• 30.
    Hebenstreit, Babette
    et al.
    Luleå University of Technology, Department of Engineering Sciences and Mathematics, Energy Science.
    Höftberger, Ernst
    Bioenergy 2020+ GmbH.
    Ohnmacht, Ralf
    VOIGT+WIPP Engineers GmbH.
    Lundgren, Joakim
    Luleå University of Technology, Department of Engineering Sciences and Mathematics, Energy Science.
    Toffolo, Andrea
    Luleå University of Technology, Department of Engineering Sciences and Mathematics, Energy Science.
    Enhanced flue gas condensation technology: Analysis of a 10 MW demonstration plant2013Conference paper (Other academic)
    Abstract [en]

    A study on the application of an active condensation system to a typical Austrian heating plant fed with wood chips is presented. The heating plant consists of two biomass boilers (5MW+3MW). The flue gas of both boilers is mixed and directed to a condensing heat exchanger for heat recovery. The heat gained in the heat recovery system is used for preheating the reflux. A heat pump was integrated to enhance the heat recovery. In this paper the integration of the heat pump is discussed. All parts are modeled to calculate the potential energy gain which is obtained and to assess the usefulness of the application of a heat pump from a thermodynamic point of view. In addition, an economic analysis was carried out to evaluate the payback time for the heat pump using the typical Austrian heat and electricity prices. Finally first measurement results are discussed.

  • 31.
    Andersson, Jan-Olof
    et al.
    Luleå University of Technology, Department of Engineering Sciences and Mathematics, Energy Science.
    Toffolo, Andrea
    Luleå University of Technology, Department of Engineering Sciences and Mathematics, Energy Science.
    Improving energy efficiency of sawmill industrial sites by integration with pellet and CHP plants2013In: Applied Energy, ISSN 0306-2619, E-ISSN 1872-9118, Vol. 111, p. 791-800Article in journal (Refereed)
    Abstract [en]

    An essential strategy to lower energy and resources consumption is the development of highly integrated industrial sites including different kind of plants complementing one another. Sawmills are huge biomass suppliers to other industries, such as pulp and paper mills, pellet plants and CHP plants, and part of the biomass is also used for the internal heat requirement. In this paper the integration of a sawmill with a pellet plant and a CHP plant is investigated using advanced process integration techniques, so that the thermal energy and the electricity produced in the CHP plant by burning part of the sawmill biomass output are used for the heat and power requirements of the other two industries. The results show that up to 18% of the biomass by-products from the sawmill can be saved, but from the economic point of view the ratio between prices of the thermal energy sold for district heating and the low quality biomass has to be lower than the present one to make the integrated design solution more attractive than separate plant operation.

  • 32.
    Mesfun, Sennai
    et al.
    Luleå University of Technology, Department of Engineering Sciences and Mathematics, Energy Science.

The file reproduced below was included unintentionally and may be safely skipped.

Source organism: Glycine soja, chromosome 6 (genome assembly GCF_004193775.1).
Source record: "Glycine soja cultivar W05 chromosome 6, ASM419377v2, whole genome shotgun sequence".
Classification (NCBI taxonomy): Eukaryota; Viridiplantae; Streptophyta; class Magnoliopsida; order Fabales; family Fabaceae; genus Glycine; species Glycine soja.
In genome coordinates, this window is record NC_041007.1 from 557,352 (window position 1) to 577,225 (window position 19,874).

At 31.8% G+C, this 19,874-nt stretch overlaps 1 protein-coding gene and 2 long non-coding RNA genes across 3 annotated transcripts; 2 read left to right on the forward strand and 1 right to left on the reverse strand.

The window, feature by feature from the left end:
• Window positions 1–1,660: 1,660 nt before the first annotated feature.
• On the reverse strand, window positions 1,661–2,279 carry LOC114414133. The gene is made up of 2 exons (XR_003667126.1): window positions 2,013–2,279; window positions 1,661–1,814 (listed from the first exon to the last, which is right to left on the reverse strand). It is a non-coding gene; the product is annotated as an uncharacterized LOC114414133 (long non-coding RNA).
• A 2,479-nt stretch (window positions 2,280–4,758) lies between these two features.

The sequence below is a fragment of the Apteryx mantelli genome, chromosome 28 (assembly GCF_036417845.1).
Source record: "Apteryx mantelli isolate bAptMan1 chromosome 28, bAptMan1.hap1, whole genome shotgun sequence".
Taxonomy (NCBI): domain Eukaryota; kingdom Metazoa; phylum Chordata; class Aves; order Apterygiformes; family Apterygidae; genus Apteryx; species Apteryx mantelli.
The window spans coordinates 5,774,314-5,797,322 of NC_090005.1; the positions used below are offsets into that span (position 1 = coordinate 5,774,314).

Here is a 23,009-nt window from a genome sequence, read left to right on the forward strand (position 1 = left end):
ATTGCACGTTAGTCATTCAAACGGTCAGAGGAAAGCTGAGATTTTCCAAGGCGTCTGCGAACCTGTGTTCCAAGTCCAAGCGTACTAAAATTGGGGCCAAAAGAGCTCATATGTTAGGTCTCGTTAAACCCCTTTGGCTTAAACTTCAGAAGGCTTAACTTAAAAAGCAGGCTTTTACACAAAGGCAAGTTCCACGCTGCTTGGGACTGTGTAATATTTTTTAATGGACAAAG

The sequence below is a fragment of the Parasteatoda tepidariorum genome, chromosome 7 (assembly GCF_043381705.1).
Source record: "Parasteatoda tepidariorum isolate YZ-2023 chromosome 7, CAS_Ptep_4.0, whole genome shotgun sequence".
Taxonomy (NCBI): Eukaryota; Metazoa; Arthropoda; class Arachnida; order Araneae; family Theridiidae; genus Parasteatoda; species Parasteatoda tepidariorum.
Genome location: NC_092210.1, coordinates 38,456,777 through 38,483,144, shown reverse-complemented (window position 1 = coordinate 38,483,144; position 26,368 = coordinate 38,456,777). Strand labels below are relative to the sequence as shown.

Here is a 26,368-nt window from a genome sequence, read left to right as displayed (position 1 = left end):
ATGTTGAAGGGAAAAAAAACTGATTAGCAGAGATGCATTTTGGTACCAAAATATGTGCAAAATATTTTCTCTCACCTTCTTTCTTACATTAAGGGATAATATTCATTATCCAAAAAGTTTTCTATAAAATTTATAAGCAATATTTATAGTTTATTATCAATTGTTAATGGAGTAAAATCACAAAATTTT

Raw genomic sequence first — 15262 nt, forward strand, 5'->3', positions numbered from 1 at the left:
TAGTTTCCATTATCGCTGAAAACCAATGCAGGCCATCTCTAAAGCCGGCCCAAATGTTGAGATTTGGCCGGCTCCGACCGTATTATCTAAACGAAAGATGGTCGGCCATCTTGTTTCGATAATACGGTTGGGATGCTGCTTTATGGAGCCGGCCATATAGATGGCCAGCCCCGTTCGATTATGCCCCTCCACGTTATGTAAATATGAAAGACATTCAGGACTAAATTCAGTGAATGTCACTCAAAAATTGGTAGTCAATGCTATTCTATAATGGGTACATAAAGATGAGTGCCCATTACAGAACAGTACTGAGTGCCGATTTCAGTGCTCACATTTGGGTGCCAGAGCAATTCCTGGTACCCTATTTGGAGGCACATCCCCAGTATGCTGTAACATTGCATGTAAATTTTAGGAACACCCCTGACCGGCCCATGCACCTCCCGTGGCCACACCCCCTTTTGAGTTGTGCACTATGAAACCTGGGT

Toffolo, Andrea
    Luleå University of Technology, Department of Engineering Sciences and Mathematics, Energy Science.
    Optimization of process integration in a Kraft pulp and paper mill: Evaporation train and CHP system2013In: Applied Energy, ISSN 0306-2619, E-ISSN 1872-9118, Vol. 107, p. 98-110Article in journal (Refereed)
    Abstract [en]

    A great interest has been arising about the production of fuels and advanced chemicals from renewable resources such as wooden biomass in the so-called biorefineries. Pulp and paper mills are often seen as the most obvious fundamental module of such industrial sites, because of the common feedstock and the chemical transformations that already occur in the process. In this paper the model of real Kraft pulp and paper mill is developed and optimized from energetic point of view using process integration techniques, in order to assess the potential for energy saving and to establish a starting point for future research on biorefinery sites. Improvements to the configurations of the multi-effect evaporator and of the steam cycle in the CHP system have been introduced, and three different levels of heat integration boundaries have been considered (multi-effect evaporator, mill sub-processes, and total site). Results indicate a significant potential for the decrease in thermal energy requirement and/or the increase in power production for the same pulp and paper production.

  • 33.
    Morandin, Matteo
    et al.
    Chalmers University of Technology, Department of Energy and Environment, Division of Heat and Power Technology.
    Toffolo, Andrea
    Luleå University of Technology, Department of Engineering Sciences and Mathematics, Energy Science.
    Lazzaretto, Andrea
    Department of Industrial Engineering, University of Padova.
    Superimposition of elementary thermodynamic cycles and separation of the heat transfer section in energy systems analysis2013In: Journal of energy resources technology, ISSN 0195-0738, E-ISSN 1528-8994, Vol. 135, no 2, article id 21602Article in journal (Refereed)
    Abstract [en]

    In a wide variety of thermal energy systems, the high integration among components derives from the need to correctly exploit all the internal heat sources by a proper matching with the internal heat sinks. According to what has been suggested in previous works to address this problem in a general way, a "basic configuration" can be extracted from the system flowsheet including all components but the heat exchangers, in order to exploit the internal heat integration between hot and cold thermal streams through process integration techniques. It was also shown how the comprehension of the advanced thermodynamic cycles can be strongly facilitated by decomposing the system into elementary thermodynamic cycles which can be analyzed separately. The advantages of the combination of these approaches are summarized in this paper using the steam injected gas turbine (STIG) cycle and its evolution towards more complex system configurations as an example of application. The new concept of "baseline thermal efficiency" is introduced to combine the efficiencies of the